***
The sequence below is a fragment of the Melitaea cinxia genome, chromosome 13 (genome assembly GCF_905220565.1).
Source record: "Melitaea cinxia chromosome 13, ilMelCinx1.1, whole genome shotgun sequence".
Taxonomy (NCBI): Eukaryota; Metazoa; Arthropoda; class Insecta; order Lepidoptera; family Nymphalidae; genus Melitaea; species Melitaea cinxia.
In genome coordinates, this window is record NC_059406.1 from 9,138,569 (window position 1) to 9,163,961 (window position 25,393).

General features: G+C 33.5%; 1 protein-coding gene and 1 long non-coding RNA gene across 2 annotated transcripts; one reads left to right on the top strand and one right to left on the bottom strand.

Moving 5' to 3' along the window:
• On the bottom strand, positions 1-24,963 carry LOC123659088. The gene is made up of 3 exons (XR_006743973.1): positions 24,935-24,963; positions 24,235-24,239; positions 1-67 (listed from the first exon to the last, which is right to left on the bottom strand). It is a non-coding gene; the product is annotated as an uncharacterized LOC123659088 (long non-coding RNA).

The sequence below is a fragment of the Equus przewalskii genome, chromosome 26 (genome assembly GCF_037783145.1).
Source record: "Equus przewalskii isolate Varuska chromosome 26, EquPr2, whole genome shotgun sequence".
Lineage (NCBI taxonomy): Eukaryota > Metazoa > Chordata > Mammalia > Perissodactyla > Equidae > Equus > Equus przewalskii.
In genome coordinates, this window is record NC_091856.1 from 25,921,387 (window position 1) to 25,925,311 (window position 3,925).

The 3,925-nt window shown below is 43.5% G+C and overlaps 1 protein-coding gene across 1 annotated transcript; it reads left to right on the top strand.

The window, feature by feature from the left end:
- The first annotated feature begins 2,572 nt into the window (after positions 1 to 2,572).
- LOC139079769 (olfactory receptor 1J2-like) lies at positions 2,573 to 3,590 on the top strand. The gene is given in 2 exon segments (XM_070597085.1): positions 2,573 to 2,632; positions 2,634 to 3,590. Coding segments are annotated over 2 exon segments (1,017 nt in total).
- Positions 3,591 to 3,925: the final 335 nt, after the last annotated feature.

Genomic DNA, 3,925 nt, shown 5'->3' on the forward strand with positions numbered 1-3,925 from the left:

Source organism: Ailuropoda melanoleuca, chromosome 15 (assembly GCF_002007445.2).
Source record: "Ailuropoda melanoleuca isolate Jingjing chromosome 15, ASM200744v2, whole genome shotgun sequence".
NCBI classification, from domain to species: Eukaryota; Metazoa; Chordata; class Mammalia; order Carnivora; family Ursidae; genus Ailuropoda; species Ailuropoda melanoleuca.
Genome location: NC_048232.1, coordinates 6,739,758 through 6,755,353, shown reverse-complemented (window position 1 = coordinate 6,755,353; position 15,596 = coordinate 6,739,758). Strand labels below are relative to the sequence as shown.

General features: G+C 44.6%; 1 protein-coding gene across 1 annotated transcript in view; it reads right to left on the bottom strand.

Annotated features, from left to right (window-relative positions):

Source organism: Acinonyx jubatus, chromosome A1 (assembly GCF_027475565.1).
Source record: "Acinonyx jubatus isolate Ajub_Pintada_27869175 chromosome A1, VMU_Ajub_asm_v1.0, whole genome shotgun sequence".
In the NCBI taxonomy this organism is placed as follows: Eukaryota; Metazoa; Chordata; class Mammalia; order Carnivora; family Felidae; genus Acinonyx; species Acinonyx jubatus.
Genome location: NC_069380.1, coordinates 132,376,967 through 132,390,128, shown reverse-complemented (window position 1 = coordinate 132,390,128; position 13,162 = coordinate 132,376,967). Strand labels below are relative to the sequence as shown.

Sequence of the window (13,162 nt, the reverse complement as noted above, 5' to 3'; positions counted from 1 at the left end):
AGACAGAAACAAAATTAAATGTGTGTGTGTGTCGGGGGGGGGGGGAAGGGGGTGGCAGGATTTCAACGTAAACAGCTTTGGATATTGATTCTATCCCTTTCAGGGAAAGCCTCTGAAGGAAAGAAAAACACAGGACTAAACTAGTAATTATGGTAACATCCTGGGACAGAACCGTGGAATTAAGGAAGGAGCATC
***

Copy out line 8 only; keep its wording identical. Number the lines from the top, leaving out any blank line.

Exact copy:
The sequence below is a fragment of the Equus przewalskii genome, chromosome 26 (genome assembly GCF_037783145.1).